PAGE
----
All foods made from whole grain are called whole grain products. These products are rich in fiber, protein and other great nutrients!

Fiber

If you want to keep your heart happy and healthy, you need to make sure that your diet contains plenty of fiber. Fiber can be found in whole grain foods, fruits, and vegetables, as well as protein foods. Every healthy adult needs 25 to 38 grams of fiber per day to keep their heart happy!

Types of fibers

There are two types of fiber: soluble and insoluble. Here is the difference between these two types of fibers.

Soluble fiber

Soluble fiber is soft fiber that helps lower your blood cholesterol levels and control your blood sugar. The best sources of soluble fiber include oatmeal, dried beans, peas, apples, strawberries, etc.

Insoluble fiber

Insoluble fiber, also called roughage, is a type of bulky fiber. This type of fiber is found in wheat bran, whole grain foods, and the skins, leaves and seeds of vegetables and fruits. It helps you feel full and also promotes bowel regularity.

When eating foods high in fiber, whether they are soluble or insoluble fiber, make sure you drink plenty of fluids! This will help your digestive system to function better.

How to increase your fiber intake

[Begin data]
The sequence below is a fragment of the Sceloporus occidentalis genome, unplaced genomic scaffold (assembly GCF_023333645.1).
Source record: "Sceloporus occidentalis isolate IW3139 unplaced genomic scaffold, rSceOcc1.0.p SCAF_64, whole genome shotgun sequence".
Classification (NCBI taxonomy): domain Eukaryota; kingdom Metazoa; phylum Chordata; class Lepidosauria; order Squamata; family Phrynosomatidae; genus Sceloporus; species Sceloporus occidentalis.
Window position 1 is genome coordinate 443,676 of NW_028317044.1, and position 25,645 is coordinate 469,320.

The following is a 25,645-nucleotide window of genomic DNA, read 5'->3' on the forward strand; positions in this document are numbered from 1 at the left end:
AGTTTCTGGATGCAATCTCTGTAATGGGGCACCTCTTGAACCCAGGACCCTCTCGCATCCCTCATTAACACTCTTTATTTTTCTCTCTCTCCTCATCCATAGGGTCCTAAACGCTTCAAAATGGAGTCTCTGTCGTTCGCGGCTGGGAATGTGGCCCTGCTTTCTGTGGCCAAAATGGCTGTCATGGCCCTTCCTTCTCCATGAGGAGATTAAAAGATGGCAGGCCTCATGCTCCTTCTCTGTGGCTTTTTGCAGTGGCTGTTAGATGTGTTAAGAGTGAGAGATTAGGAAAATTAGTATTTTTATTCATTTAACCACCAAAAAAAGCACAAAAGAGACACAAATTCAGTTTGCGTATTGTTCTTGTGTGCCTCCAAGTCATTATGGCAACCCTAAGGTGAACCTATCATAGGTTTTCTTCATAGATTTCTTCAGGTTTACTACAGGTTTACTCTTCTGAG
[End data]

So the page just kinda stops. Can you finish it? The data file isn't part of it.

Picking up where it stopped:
The best thing about fiber is that it is not difficult to increase your daily intake. Boosting your fiber intake can be as easy as switching to another type of bread, rice, or cereal! The healthiest choice when selecting items at the store is products with 2 grams of fiber or more.

Protein

Protein is another great addition to your diet to keep your heart healthy and strong. It is recommended that protein foods make up a quarter of your plate!

Protein facts

It's common knowledge that protein is an important part of a healthy diet, but it can be difficult to figure out what it is, where to get it, and how much we need. Protein is a macronutrient that gives us calories and energy. Protein can be found in many things, including:

  • Fish
  • Poultry
  • Tofu
  • Low fat yogurt
  • Meat
  • Dairy
  • Nuts
  • Legumes
  • Cereals

If you are looking to improve your heart health, you should eat proteins like fish, beans, poultry, nuts, and low-fat dairy products, rather than high-fat meats.

Proteins and your brain

Most of us know that protein is essential for building muscle, but it's also vital for your brain and heart. This macronutrient provides amino acids that help build our neurotransmitters. These neurotransmitters carry signals between brain cells, which means that without protein in your diet, your memory can decrease.

More water